New Zealand, second to India in the ICC's Test rankings at the end of 2019, have also come in second in my simulation. Their placement is well-deserved. (One thing to note, though: my table includes the first two Tests of the Australia-New Zealand series, played in December 2019, while the ICC rankings at the end of the year don't take them into account. If you took those matches to be a two-Test series and calculated the rankings points for them, Australia would have been marginally ahead of New Zealand in the table at the end of the year.) In my simulation, New Zealand led the table until December 15. Their sub-par performance against Australia pushed them down to second place. The difference between a win and loss for a team that has played around 20 matches is about 0.15, which is good enough to move a team down. However, it must be said that New Zealand played seven out of their ten series at home. And they won six of those seven, including two against England. It must also be said that these home wins get around 8-10% fewer points.
Australia are comfortably placed in third position. It is clear that they have played hot and cold during these three years. While they won quite a few series, they lost at home to India, could only draw in Bangladesh, and could not convert the 2-2 draw in the Ashes series to a 3-1 win. They started and finished well but had a very poor 2018. Their four wins on the trot at the end of the period, all achieved inside four days, in addition to giving them 200 WTC points, pushed their average MRP up by over 0.20 points. Over the next year they are likely to mount a strong challenge to India's position. Anyone putting down money on any scenario other than an India-Australia WTC final could very well end up saying goodbye to their hard-earned money. A combination of lopsided match points, scheduling, and a slew of home series for the stronger teams has made the WTC's League phase a virtually dead one only six months after the start.
The next two teams, England and South Africa were highly inconsistent. South Africa started strongly but had a horrid 2019, including an awful home loss to Sri Lanka. England alternated good wins with poor losses and were fortunate to draw their home Ashes series thanks to the heroics of one player. A series of good results would certainly move these teams up. South Africa created some daylight between themselves and England with their Boxing Day win. It is clear that England's red-ball form is scratchy - as is South Africa's. Only the top three teams are strong in both forms of cricket.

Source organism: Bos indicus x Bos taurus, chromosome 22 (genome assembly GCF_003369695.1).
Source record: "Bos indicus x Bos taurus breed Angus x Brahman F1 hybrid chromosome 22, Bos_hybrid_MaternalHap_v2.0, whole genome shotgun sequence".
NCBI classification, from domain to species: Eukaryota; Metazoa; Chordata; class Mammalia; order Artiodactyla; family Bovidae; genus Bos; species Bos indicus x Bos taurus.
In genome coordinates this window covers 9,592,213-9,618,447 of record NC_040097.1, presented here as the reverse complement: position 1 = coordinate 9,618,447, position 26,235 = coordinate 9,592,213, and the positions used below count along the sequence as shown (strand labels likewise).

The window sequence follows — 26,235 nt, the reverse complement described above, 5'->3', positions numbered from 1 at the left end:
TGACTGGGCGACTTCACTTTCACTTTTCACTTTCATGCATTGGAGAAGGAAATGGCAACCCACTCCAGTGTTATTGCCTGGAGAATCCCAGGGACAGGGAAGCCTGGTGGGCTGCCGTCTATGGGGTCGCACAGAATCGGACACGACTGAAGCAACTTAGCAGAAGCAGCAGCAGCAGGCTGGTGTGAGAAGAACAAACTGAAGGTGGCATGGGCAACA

The rest of the table is predictable. Pakistan's decline is alarming but understandable since they do not play many Tests and virtually played nothing at home - except towards the end of the year. Kudos to Sri Lanka for playing the series in Pakistan. I hope other teams also start following suit.
Among these teams, three have had their moments - Bangladesh's draws against Australia and Sri Lanka, Pakistan's win over England, and West Indies' win over England. But these have been few and far between. They have to play out of their skins to move to the top half. Sri Lanka have had the most draws and losses.
It is interesting to see that the Overall Result Index %, which works on the no-frills 2-1-0 basis, also matches the Ratings points average totally.
It is nice that the top two teams in the ICC Test rankings table finished in the same positions here as well. It is a vindication of the simpler ICC rankings methodology and my more complex simulation process. I would also say that the much maligned ICC Test rankings process is not that flawed. (Michael Vaughan, please note.)
It looks like the series to savour is the forthcoming one between New Zealand and India. India's resurgent pace attack could cause the New Zealanders some problems, although the home side will be confident of defending their fortress; if only they can find an opening batsman who averages more than 8.5 in his last ten outings. Poor Jeet Rawal. He is playing the way David Warner played in England. Since writing this, it is nice to see the emergence of Tom Blundell.
At the end of the current WTC cycle in 2021, I will do a follow-up article on the WTC using this methodology to see how the standings in the two very different systems compare. I will make sure that I include only the WTC series of Tests.
An important note to readers. I will be starting major revamp of my Golden Willow 25/Red Cherry 25 work in the new year. Most of the tweaks are finalised and have all been summarised in my previous articles. I am not sure when this work will be over - considering that it has to be done in parallel with my regular work. I will keep you informed of the progress or lack of.
I have also decided this is the year when I finally give up on the T20 format. It's good that the ICC has given international status to all matches played between countries, however, when I see that over 300 T20Is were played in 2019 (80 in 2018), I get the shivers. And when I see that matches between Luxembourg and Turkey, Samoa and Vanuatu and Gibraltar and Portugal are T20Is, or when I see Czech Republic winning by 257 runs or Austria taking 16 balls to score 33 and winning with 104 balls to spare, I throw my hands up and give up. My T20I database has stopped at the count of 749 matches and will not move further. I will not be doing any more T20I analyses, even around the next T20 World Cup.
My next article will be a comprehensive analysis of the results achieved in Tests across the years. In addition, I will also look at the duration of the decisive Tests during the past two decades, from points of view of both days played and overs bowled. Let us see whether the conclusions there will support the proposal for four-day Tests as envisaged by the ICC.